Slugs and Snails and Ferns and Flowers
Yesterday evening Brian and I meandered slowly through our woods along what we variously call the new trail, the short trail, or the creek trail. Maybe we’ll nail down a name for it one of these days. But the trail name doesn’t matter so much. It’s the woodland path closest to the house, but we don’t walk it as frequently as some of our other trails. We walked less than 100 yards as we found much to observe and enjoy in the hour we spent.
These spreading wood ferns (Dryopteris expansa) are right beside the trail at the base of an old and decaying stump. True to their name, this fern seems happiest growing on rotting wood. People often confuse it with lady fern (Athyrium filix-femina), another common fern that grows in our woods.
You can tell them apart pretty easily. Wood fern fronds are roughly triangular in shape and they have lots of brown hairy stuff on their stems, particularly at the base. Lady fern fronds taper at both the tip and the base, so are wider in the middle.
While I was busy photographing the wood ferns, Brian spied a couple of critters.
Banana slugs (Ariolimax columbiana) are one of our native slugs. They’re important decomposers, feeding mostly on forest duff. I don’t know whether this one was interested in nibbling the bleeding heart stem it was climbing, but we saw it go from heading toward the blossom to sliming its way back down to the ground.
This snail, nestled among the stinging nettle (Urtica dioica) leaves, is probably a European introduction. The brown-lipped snail (Cepaea nemoralis) has become common in the Pacific Northwest. I see what I think are the same species in our garden, on the sidewalk, and climbing walls. I’d rather they didn’t nibble our garden plants but I’m fine with them munching nettles in our woods.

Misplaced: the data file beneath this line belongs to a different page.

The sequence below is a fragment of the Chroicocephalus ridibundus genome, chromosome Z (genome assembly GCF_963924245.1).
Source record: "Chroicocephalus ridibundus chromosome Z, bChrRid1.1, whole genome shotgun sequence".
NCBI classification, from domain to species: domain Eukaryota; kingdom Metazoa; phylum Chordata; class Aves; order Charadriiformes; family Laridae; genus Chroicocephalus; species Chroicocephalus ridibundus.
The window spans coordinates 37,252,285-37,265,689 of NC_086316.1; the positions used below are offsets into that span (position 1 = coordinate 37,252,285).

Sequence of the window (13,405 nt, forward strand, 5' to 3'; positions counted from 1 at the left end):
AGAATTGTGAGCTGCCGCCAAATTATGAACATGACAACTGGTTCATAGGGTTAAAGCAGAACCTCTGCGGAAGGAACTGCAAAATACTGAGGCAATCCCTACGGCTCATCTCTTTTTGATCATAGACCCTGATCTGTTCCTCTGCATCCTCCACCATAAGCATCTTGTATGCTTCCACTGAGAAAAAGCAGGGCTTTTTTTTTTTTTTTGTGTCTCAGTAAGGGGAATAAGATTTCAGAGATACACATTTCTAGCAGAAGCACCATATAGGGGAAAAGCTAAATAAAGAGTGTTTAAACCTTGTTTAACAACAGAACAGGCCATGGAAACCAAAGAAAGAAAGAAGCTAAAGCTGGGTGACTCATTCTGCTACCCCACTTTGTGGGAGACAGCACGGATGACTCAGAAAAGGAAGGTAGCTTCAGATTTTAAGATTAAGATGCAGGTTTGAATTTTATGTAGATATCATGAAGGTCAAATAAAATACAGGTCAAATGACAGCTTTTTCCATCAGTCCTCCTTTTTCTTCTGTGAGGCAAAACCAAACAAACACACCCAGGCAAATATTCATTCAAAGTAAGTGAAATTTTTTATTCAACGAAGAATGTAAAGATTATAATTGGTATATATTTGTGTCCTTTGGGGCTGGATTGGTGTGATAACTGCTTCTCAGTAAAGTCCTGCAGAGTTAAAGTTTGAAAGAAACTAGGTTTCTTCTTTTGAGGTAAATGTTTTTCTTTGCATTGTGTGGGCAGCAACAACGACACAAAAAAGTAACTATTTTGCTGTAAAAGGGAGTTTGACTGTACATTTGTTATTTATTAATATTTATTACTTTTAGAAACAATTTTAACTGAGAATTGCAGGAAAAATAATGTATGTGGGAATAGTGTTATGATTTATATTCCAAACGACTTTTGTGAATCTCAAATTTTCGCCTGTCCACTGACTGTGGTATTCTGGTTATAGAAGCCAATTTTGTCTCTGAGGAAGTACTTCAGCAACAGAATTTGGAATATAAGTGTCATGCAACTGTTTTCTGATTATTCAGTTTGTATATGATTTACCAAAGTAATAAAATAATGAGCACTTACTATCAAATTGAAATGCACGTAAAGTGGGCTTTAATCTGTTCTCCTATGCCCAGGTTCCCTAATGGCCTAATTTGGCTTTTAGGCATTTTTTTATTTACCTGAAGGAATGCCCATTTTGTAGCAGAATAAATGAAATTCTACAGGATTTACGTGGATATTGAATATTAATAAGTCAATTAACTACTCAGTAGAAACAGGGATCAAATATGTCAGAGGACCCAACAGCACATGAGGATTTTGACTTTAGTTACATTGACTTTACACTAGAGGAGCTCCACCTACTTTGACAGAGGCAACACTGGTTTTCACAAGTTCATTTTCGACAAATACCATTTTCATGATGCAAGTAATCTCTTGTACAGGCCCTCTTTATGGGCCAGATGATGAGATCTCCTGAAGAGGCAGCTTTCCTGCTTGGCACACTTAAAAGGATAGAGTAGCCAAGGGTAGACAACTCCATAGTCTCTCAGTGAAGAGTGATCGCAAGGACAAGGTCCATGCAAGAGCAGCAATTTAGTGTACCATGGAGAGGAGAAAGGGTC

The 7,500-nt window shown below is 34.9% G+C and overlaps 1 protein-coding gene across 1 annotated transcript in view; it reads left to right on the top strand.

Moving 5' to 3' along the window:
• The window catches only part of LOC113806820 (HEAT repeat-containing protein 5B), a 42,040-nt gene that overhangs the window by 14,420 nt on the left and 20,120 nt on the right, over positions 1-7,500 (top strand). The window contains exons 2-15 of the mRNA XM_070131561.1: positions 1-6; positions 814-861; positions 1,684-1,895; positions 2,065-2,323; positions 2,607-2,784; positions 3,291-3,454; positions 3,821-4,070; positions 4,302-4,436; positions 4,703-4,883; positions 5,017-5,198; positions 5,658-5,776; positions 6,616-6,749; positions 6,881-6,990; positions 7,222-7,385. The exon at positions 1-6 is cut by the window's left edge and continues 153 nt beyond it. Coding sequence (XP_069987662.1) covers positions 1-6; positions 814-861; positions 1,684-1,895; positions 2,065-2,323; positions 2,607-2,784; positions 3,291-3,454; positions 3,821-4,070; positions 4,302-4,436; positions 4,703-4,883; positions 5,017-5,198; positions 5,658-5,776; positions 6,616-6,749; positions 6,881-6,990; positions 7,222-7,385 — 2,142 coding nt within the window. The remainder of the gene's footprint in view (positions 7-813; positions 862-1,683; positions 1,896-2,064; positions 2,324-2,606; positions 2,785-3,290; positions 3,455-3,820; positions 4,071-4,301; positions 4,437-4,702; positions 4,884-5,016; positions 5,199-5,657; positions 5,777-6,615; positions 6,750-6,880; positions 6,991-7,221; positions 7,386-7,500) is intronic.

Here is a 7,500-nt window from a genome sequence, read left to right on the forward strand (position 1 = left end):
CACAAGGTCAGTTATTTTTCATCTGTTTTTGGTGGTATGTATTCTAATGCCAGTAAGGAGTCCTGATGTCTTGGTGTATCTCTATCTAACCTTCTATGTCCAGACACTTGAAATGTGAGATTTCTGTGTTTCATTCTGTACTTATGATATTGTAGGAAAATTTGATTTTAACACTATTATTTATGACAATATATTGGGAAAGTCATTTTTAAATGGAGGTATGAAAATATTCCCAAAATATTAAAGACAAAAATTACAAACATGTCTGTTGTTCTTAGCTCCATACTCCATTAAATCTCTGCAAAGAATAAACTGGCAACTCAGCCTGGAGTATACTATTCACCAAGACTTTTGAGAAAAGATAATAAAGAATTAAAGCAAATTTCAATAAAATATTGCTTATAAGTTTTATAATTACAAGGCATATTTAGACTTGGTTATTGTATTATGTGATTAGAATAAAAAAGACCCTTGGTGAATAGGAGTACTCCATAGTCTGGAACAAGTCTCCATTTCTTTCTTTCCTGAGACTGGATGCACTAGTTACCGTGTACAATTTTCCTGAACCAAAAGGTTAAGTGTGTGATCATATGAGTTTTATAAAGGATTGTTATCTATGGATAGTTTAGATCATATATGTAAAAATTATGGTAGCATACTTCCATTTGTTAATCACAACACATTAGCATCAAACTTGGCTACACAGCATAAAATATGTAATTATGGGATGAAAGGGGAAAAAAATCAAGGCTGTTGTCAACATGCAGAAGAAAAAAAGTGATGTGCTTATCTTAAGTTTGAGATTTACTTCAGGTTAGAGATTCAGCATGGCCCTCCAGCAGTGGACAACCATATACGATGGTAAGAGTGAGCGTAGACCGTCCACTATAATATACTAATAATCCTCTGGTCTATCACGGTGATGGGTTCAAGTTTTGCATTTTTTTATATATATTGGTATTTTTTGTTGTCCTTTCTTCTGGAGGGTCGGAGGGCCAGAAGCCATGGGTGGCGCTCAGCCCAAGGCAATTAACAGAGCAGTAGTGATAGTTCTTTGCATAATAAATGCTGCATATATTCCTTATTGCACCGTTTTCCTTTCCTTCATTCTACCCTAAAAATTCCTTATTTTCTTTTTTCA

I’ve been watching and photographing this pair of western trilliums (Trillium ovatum) since the flowers opened early in April. They’ve gone from brilliant white to deep red to dropping their petals. It appears that they both were pollinated and are setting seed. With any luck we’ll have more trilliums in a few years. It takes time for them to grow from tiny first-year seedling to a plant that’s big enough to flower. It’s my understanding that ants like the seeds and carry them around, one way that this plant is dispersed to new locations.
We call this our creek trail because it follows a seasonal stream. This little bridge, just an old 2×6 salvaged from remodeling my photo studio, keeps our feet dry as we cross the mucky wetland. There’s skunk cabbage (Lysichiton americanus), piggy-back plant (Tolmiea menziesii), lady ferns (Athyrium filix-femina), and giant horsetail (Equisetum telmateia) here, along with a mass of salmonberries just a little higher where it’s not quite so wet.
Plants never grow in isolation in their native habitats. One of my favorite combinations right now is fringecup (Tellima grandiflora), Pacific bleeding heart (Dicentra formosa), and vine maple (Acer circinatum). The bleeding heart is just finishing blooming, with its little heart-shaped blossoms fading to pale pink and seedpods beginning to elongate from the center of the flowers. Fringecup is about at its peak, with most of the flowers open but the oldest ones not yet fading to pink. The bleeding heart foliage will eventually die back with summer heat and drought, completely disappearing until it emerges once again next March and the cycle begins anew.
We didn’t make it very far along the trail; we didn’t need to. I spent much of my time photographing many variations on the theme without ever moving my feet from a circle the size of a hula hoop. You’re not seeing all of those photos here, but it’s a challenge I like to give myself from time to time. It’s a concept I first learned when given that assignment in a photo workshop I took in Yosemite in 1974.
How much can you see from where you sit or stand?